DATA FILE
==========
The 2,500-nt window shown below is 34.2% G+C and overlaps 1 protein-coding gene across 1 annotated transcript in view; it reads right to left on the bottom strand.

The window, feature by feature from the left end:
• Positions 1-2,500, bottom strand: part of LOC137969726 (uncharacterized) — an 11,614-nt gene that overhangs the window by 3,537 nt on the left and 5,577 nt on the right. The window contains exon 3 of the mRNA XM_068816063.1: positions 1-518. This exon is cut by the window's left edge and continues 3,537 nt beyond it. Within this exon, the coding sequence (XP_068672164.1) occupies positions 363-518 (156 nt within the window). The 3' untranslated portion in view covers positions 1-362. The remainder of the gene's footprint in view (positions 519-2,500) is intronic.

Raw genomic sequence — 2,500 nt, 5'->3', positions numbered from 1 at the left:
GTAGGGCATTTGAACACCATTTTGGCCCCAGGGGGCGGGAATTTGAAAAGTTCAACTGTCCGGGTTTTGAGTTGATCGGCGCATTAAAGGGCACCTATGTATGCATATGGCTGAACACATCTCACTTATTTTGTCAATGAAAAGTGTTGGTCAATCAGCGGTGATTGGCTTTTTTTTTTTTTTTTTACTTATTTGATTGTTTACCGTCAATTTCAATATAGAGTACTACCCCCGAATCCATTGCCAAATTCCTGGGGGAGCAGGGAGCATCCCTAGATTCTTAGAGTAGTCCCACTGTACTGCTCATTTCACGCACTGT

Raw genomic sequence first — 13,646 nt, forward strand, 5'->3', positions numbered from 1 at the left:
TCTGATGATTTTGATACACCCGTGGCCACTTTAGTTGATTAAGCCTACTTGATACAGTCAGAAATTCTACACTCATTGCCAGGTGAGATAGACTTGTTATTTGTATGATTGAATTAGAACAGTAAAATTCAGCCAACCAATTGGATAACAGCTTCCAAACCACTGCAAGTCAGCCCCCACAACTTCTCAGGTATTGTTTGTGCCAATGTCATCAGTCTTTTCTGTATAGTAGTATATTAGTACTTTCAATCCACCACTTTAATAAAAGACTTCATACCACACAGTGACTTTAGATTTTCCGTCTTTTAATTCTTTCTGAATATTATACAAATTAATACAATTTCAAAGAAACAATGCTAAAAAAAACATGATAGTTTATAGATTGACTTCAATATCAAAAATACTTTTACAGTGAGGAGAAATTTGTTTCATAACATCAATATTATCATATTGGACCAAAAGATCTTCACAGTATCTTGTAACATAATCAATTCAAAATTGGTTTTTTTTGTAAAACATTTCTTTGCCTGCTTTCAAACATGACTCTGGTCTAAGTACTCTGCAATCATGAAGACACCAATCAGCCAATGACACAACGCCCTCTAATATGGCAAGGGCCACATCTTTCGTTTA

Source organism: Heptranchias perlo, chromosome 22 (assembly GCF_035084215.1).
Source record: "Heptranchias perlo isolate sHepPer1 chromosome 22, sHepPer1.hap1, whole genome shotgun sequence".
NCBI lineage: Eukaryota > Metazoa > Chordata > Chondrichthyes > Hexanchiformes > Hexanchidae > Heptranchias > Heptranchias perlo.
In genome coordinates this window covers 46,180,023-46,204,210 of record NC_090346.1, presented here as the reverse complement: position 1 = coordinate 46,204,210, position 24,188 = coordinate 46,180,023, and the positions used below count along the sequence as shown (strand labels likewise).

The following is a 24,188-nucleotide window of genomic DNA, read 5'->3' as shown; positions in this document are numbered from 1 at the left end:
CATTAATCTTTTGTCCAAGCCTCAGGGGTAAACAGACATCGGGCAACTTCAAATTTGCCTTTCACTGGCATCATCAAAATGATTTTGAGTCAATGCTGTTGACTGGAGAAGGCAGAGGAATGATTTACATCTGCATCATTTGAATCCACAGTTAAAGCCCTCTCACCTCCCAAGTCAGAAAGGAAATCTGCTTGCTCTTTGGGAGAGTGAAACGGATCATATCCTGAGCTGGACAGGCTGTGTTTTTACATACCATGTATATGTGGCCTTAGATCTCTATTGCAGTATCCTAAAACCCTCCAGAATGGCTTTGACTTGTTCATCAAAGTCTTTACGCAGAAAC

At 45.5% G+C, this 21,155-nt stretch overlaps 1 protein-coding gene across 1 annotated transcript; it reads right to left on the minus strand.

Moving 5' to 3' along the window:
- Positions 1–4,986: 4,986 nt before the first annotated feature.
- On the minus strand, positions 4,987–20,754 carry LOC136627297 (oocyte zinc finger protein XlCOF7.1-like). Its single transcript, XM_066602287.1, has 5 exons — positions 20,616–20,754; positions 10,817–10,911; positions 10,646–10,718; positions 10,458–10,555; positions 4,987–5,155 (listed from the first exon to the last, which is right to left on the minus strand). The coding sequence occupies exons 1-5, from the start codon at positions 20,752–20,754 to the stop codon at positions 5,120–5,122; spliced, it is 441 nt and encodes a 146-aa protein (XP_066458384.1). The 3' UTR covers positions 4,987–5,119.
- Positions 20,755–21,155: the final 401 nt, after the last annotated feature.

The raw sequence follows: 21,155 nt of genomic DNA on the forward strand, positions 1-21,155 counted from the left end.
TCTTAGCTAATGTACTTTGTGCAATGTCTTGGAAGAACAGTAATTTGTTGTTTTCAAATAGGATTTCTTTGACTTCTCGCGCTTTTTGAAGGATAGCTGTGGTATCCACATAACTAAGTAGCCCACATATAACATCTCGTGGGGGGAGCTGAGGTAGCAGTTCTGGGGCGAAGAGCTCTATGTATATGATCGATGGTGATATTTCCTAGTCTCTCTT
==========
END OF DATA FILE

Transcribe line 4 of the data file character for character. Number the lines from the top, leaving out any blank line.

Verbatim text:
Raw genomic sequence — 2,500 nt, 5'->3', positions numbered from 1 at the left: